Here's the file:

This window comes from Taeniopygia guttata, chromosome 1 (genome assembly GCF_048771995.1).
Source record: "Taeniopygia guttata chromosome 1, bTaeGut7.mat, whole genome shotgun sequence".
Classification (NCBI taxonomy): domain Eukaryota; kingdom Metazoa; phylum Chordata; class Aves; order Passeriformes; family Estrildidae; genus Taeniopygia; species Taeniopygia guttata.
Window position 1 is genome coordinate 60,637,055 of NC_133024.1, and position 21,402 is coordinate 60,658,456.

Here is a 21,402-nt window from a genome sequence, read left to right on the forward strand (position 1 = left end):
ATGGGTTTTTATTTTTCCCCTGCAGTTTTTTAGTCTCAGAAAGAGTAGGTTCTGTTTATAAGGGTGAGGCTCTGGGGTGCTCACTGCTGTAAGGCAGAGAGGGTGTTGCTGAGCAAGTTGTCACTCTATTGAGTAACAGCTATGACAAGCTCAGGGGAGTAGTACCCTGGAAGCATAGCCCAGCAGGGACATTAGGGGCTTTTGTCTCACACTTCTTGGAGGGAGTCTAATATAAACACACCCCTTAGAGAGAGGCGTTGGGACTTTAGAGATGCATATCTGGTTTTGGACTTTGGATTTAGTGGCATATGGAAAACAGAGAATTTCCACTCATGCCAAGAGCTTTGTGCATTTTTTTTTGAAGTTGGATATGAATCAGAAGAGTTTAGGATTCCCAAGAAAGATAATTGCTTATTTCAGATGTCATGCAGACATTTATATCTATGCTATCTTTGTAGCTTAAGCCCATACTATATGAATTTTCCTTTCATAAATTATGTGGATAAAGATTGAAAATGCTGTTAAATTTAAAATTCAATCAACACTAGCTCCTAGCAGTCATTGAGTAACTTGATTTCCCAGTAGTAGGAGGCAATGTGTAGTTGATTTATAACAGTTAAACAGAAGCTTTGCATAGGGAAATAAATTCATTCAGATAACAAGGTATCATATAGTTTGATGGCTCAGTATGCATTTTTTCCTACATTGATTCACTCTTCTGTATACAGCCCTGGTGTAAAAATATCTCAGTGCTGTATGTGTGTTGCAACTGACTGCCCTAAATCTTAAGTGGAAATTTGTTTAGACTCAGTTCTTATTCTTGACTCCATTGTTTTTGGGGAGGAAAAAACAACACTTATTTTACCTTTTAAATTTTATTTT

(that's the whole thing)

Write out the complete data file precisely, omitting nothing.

This window comes from Taeniopygia guttata, chromosome 1 (genome assembly GCF_048771995.1).
Source record: "Taeniopygia guttata chromosome 1, bTaeGut7.mat, whole genome shotgun sequence".
Classification (NCBI taxonomy): domain Eukaryota; kingdom Metazoa; phylum Chordata; class Aves; order Passeriformes; family Estrildidae; genus Taeniopygia; species Taeniopygia guttata.
Window position 1 is genome coordinate 60,637,055 of NC_133024.1, and position 21,402 is coordinate 60,658,456.

Here is a 21,402-nt window from a genome sequence, read left to right on the forward strand (position 1 = left end):
ATGGGTTTTTATTTTTCCCCTGCAGTTTTTTAGTCTCAGAAAGAGTAGGTTCTGTTTATAAGGGTGAGGCTCTGGGGTGCTCACTGCTGTAAGGCAGAGAGGGTGTTGCTGAGCAAGTTGTCACTCTATTGAGTAACAGCTATGACAAGCTCAGGGGAGTAGTACCCTGGAAGCATAGCCCAGCAGGGACATTAGGGGCTTTTGTCTCACACTTCTTGGAGGGAGTCTAATATAAACACACCCCTTAGAGAGAGGCGTTGGGACTTTAGAGATGCATATCTGGTTTTGGACTTTGGATTTAGTGGCATATGGAAAACAGAGAATTTCCACTCATGCCAAGAGCTTTGTGCATTTTTTTTTGAAGTTGGATATGAATCAGAAGAGTTTAGGATTCCCAAGAAAGATAATTGCTTATTTCAGATGTCATGCAGACATTTATATCTATGCTATCTTTGTAGCTTAAGCCCATACTATATGAATTTTCCTTTCATAAATTATGTGGATAAAGATTGAAAATGCTGTTAAATTTAAAATTCAATCAACACTAGCTCCTAGCAGTCATTGAGTAACTTGATTTCCCAGTAGTAGGAGGCAATGTGTAGTTGATTTATAACAGTTAAACAGAAGCTTTGCATAGGGAAATAAATTCATTCAGATAACAAGGTATCATATAGTTTGATGGCTCAGTATGCATTTTTTCCTACATTGATTCACTCTTCTGTATACAGCCCTGGTGTAAAAATATCTCAGTGCTGTATGTGTGTTGCAACTGACTGCCCTAAATCTTAAGTGGAAATTTGTTTAGACTCAGTTCTTATTCTTGACTCCATTGTTTTTGGGGAGGAAAAAACAACACTTATTTTACCTTTTAAATTTTATTTT